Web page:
The sense of semi-autobiography in Ian Rickson’s premiere production is heightened by the casting of Gillian Anderson as depressive artist Dana Fielding, who attempts suicide after the media’s mauling of her latest exhibition. Anderson’s 2002 West End debut in What the Night Is For proved popular with audiences - who voted her Best Actress in last year’s Whatsonstage.com Theatregoers’ Choice Awards – but it didn’t go down well with the critics.
While that experience hardly drove the former X Files star into a mental asylum, as happens to Fielding, it’s easy to imagine how it could fill her with the extra venom here to really spit out lines about not being “a player until you play”. Certainly, the final moment on opening night – when her character, assuming the questionable persona of Afro-American baseball star and bad boy Darryl Strawberry, glares defiantly at the press-packed audience and dismisses them as ‘fuckers!’ – takes on an added acerbity.
It would be all the sweeter then if I could report that Anderson’s return to the London stage will silence any detractors. However, her vindication is only partially realised with Sweetest Swing. Undoubtedly, this is a striking performer and, in the opening scenes in particular, face gaunt, eyes shimmering on the verge of tears, she makes a strong impression as an artist in the grip of self-doubt.
But the subsequent proceedings of Gilman’s script – in which Fielding, finding solace in the psychiatric ward, cooks up a multiple personality disorder to fool her insurance company into paying for a longer stay - lets Anderson down. Aside from some group room banter with a recovering alcoholic (a chirpy Demetri Goritsas) and a tranquillised but still cranky celebrity-stalking sociopath (played amusingly deadpan by John Sharian), it’s never clear how Anderson’s sensitive creative soul benefits from being institutionalised.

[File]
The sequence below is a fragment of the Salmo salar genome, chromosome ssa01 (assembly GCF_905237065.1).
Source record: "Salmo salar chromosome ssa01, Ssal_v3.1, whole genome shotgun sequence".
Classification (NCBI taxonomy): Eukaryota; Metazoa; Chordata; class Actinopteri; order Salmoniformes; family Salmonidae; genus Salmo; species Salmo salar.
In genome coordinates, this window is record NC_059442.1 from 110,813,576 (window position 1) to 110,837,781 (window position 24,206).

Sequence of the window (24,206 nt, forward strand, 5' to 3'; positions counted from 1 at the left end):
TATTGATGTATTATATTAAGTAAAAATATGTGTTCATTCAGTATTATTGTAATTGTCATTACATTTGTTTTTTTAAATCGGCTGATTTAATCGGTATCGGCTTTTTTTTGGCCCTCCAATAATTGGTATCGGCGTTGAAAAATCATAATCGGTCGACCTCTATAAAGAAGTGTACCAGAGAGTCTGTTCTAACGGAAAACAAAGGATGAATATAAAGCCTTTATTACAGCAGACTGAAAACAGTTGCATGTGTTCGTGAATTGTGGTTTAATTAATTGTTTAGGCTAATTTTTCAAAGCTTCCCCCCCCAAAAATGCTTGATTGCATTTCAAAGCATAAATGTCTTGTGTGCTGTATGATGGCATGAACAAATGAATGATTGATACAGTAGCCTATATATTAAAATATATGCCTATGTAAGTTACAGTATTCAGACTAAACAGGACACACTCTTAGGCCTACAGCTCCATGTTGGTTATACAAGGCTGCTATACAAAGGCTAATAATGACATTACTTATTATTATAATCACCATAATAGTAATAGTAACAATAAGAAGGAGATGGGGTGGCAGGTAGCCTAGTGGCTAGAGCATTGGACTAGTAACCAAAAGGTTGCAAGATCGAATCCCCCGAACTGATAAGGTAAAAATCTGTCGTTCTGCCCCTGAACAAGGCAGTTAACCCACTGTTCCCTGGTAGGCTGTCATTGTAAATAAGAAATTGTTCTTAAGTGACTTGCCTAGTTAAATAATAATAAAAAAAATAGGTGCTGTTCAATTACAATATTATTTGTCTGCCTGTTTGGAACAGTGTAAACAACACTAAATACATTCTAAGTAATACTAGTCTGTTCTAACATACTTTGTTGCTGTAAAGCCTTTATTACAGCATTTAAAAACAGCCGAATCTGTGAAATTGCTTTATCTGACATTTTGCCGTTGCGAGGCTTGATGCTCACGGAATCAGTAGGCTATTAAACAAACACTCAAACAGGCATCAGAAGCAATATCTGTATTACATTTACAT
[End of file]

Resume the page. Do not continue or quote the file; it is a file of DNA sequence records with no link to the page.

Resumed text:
Even less clear, especially to baseball ignorant London audiences, is why the unseen Strawberry becomes such a beacon for her. And, when she’s inspired to paint a series of bat-wielding chickens and those paintings (which we’re only ever able to see the blank canvas backs of on Hildegard Bechtler’s minimal workshop-style set) are hailed by the establishment as masterpieces, the unclear skids quickly into the unbelievable.
Perhaps Gilman is aiming for satire. There are some wry lines and the supporting cast’s attempts to inject energetic humour into their deliveries would suggest so, but it never quite comes together.
I’d hate to mangle metaphors but here goes: Sweetest Swing isn’t exactly a strike-out for either Gilman or Anderson, but it’s far from a home run. Foul ball then?
- Terri Paddock